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Publication numberUS3826966 A
Publication typeGrant
Publication dateJul 30, 1974
Filing dateAug 6, 1973
Priority dateAug 10, 1972
Also published asDE2340284A1, DE2340284B2
Publication numberUS 3826966 A, US 3826966A, US-A-3826966, US3826966 A, US3826966A
InventorsNagasaka N, Shinohara K
Original AssigneeYaskawa Denki Seisakusho Kk
Export CitationBiBTeX, EndNote, RefMan
External Links: USPTO, USPTO Assignment, Espacenet
Device for driving a stepping motor
US 3826966 A
Abstract
A device for driving a stepping motor in which instead of provision of resistors in series to driving coils of the stepping motor, which is a conventional method of supplying electrical current to the driving coils, constant current choppers and reactors are provided, and reactive current is regenerated to a power source through diodes or circulated to the driving coils.
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Description  (OCR text may contain errors)

United States Patent Nagasaka et a].

[111 3,826,966 [451 July 30, 1974 DEVICE FOR DRIVING A STEPPING MOTOR [75] lnventors: Nagahiko Nagasaka; Katsuji Shinohara, both of Kitakyushu, Japan [73] Assignee: Kabushiki Kaisha Yaskawa Denki Seisakusho, Fukuoka-ken, Japan [22] Filed: Aug. 6, 1973 [21] Appl. No.: 385,629

[30] Foreign Application Priority Data 10/1973 Yablonski 318/696 Primary ExaminerG. R. Simmons Attorney, Agent, or FirmFitzpatrick, Cella, Harper U & Scinto phase. H

BASE DRIVER [5 7] ABSTRACT A device for driving a stepping motor in which instead of provision of resistors in series to driving coils of the stepping motor, which is a conventional method of supplying electrical current to the driving coils, constant current choppers and reactors are provided, and reactive current is regenerated to a power source through diodes or circulated to the driving coils.

A device for driving a stepping motor comprising: a dc. power source; constant current choppers for supplying constant current to the driving coils of the stepping motor, or a load, from the power source the driving coils being classified into three or four groups corresponding to three or four phases; reactors or, if necessary, the dc. field coils of the stepping motor; four transistor switches or a three-phase bridge inverter for regulating the flow of current to the driving coils; a flywheel diode or two diodes cross-connected for the circulation of energy residual in the load when the choppers are off; and a circuit for regenerating to the power source energy residual in the driving coils when the switches or the inverter is off. ln addition, the stator and rotor of the stepping motor are of the same type in construction as those of an inductor type synchronous rotor, and while driving coils corresponding to two phases being energized, all the driving coils are energized one phase by one ei ,1 Drawing Figures CHOPPER CONTROL CIRCUIT mgmgmmsomm 3.826.966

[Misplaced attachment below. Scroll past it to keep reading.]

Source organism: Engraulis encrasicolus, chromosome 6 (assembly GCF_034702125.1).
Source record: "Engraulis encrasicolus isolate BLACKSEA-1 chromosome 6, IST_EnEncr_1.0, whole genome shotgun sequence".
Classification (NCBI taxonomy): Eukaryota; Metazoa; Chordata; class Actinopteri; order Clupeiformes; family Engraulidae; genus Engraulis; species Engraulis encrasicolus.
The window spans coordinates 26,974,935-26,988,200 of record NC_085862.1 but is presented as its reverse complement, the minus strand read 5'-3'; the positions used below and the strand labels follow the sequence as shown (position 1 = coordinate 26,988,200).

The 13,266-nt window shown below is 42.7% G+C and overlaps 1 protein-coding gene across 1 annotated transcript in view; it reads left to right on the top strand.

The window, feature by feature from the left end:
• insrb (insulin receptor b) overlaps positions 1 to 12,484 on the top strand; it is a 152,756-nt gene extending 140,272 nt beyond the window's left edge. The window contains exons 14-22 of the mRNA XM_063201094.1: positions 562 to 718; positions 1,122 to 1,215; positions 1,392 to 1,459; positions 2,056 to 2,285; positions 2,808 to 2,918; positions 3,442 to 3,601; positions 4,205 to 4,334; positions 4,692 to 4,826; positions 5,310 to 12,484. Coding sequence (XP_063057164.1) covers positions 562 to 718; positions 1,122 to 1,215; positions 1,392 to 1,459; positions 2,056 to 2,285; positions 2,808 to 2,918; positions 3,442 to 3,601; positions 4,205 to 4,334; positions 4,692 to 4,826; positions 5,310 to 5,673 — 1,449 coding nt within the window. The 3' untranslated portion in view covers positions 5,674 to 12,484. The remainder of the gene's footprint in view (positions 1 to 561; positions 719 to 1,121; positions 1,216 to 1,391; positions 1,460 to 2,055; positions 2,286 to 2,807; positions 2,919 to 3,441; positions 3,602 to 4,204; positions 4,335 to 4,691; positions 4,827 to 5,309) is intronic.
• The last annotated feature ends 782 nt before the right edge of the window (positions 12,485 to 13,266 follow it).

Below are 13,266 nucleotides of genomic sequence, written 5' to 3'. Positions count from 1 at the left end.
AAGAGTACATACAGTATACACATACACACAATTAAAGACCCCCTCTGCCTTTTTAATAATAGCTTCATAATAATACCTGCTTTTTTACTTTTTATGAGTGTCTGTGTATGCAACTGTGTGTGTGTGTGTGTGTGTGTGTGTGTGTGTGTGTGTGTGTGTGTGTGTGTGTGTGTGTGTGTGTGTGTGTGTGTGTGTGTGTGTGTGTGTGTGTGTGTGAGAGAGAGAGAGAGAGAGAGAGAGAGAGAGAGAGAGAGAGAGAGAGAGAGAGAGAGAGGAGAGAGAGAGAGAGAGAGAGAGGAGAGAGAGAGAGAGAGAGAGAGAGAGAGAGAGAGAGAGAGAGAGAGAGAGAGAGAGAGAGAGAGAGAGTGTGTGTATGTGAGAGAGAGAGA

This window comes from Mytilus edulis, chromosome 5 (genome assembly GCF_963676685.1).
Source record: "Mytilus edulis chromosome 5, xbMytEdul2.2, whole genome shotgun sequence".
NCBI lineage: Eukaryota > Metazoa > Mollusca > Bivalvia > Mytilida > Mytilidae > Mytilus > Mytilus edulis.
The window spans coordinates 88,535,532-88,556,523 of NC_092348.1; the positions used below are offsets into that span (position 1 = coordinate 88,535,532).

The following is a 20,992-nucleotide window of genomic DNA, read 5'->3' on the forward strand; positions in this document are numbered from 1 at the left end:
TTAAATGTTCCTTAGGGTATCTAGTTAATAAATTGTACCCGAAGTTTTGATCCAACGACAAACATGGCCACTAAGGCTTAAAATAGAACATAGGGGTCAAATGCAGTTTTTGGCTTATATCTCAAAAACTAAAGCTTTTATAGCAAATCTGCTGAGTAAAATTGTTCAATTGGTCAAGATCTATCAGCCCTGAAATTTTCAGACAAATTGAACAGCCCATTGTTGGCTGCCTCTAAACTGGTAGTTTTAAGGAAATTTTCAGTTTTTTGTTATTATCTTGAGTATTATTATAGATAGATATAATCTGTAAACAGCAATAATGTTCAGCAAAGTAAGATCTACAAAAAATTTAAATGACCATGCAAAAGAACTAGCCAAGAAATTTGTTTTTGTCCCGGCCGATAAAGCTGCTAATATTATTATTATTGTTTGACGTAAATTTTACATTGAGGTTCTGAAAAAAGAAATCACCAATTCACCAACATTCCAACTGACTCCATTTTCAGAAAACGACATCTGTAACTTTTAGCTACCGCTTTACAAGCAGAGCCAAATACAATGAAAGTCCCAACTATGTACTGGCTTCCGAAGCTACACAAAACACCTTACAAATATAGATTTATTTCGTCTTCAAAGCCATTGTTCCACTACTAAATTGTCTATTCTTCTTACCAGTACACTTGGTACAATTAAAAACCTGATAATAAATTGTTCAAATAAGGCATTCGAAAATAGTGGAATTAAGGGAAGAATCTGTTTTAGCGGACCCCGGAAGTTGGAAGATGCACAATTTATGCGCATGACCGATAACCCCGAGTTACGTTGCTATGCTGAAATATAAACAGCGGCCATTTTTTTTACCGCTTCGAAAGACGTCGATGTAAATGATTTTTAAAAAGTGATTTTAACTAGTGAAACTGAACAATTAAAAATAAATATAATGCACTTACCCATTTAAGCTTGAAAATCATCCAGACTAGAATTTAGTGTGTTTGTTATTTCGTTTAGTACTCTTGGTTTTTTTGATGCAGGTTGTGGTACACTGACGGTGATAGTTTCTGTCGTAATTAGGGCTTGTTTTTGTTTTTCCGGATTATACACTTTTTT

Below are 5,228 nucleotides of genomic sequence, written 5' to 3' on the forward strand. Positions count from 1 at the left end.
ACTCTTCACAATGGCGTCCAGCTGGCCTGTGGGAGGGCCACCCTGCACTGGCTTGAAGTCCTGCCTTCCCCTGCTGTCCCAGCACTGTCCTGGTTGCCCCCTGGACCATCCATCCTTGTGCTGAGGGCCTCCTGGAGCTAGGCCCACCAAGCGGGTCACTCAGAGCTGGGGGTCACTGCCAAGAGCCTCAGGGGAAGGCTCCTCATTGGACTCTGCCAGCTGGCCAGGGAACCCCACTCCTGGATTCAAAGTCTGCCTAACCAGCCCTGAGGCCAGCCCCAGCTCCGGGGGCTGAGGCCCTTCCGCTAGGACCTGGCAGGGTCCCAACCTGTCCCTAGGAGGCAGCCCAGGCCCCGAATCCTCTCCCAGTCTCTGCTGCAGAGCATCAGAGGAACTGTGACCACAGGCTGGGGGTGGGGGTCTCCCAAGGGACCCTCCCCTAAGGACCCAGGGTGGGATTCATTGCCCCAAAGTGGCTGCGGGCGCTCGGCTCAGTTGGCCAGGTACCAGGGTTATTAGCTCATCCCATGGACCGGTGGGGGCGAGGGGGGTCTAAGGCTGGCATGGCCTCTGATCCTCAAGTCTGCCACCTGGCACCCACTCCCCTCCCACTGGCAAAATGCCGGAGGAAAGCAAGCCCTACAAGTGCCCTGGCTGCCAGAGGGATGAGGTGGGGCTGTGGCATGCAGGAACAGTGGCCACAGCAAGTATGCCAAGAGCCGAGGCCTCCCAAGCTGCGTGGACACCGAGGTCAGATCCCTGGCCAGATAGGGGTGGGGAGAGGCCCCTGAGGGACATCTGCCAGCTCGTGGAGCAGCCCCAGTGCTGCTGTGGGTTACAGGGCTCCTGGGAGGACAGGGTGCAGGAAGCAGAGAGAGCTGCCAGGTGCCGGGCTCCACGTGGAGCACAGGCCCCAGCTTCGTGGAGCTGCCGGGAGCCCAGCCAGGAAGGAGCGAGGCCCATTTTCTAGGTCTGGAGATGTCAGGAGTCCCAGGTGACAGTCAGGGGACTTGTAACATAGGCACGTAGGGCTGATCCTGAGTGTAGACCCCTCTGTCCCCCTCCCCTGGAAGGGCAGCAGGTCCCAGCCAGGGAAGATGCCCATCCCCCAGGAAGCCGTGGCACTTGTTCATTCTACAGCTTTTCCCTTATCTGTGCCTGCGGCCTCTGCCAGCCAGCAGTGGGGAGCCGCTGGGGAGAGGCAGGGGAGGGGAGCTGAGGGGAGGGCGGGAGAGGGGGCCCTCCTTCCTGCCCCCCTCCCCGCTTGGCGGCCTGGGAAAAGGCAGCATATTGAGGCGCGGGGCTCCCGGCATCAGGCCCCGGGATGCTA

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sum 10 ur 16 slazslsss PATENTEUJULBO m4 WU 11 0F 16 mg NE PATENTEDJULBOIQM sit-326L966 sum as m 16 1 DEVICE FOR DRIVING A STEPPING MOTOR BACKGROUND OF THE INVENTION This invention relates to improvement of a device for driving a stepping motor (hereinafter referred to as a driving device when applicable) and more particularly to provision of a driving device operable efficiently which is provided to a constant current chopper circuit and can effectively utilize the reactive current of the stepping motor.

In a conventional driving device, resistors are connected in series to driving coils of a stepping motor so that, when exciting current is supplied to the driving coils, its time constant be made small thereby to attain a step rising characteristic of the exciting current. It is obvious that Joule heat loss due to these resistors causes various difficulties in the operation of the stepping motor with increase of the exciting current.

SUMMARY OF THE INVENTION Accordingly, a first object of this invention is to eliminate the above-described difficulties accompanying the conventional driving devices.

A second object of the invention is to provide a first device for driving a stepping motor with driving coils classified into four groups corresponding to four phases, in which electric current flows in the'driving coils of the stepping motor through a constant current chopper and reactors from a dc. power source, the flow of the electric current being controlled by four switching transistors connected in series to the driving coil thereby producing a torque, and, when the switching transistors become off, or non-conductive, energy residual in the reactors and driving coils is fed back to the dc. power source through terminals of the driving coils.

A third object of the invention is to provide a second device for driving a stepping motor which is attained by improving the first device in such a manner that do field coils of the stepping motor energized at all times are connected in series to the reactors mentioned in the second object, respectively.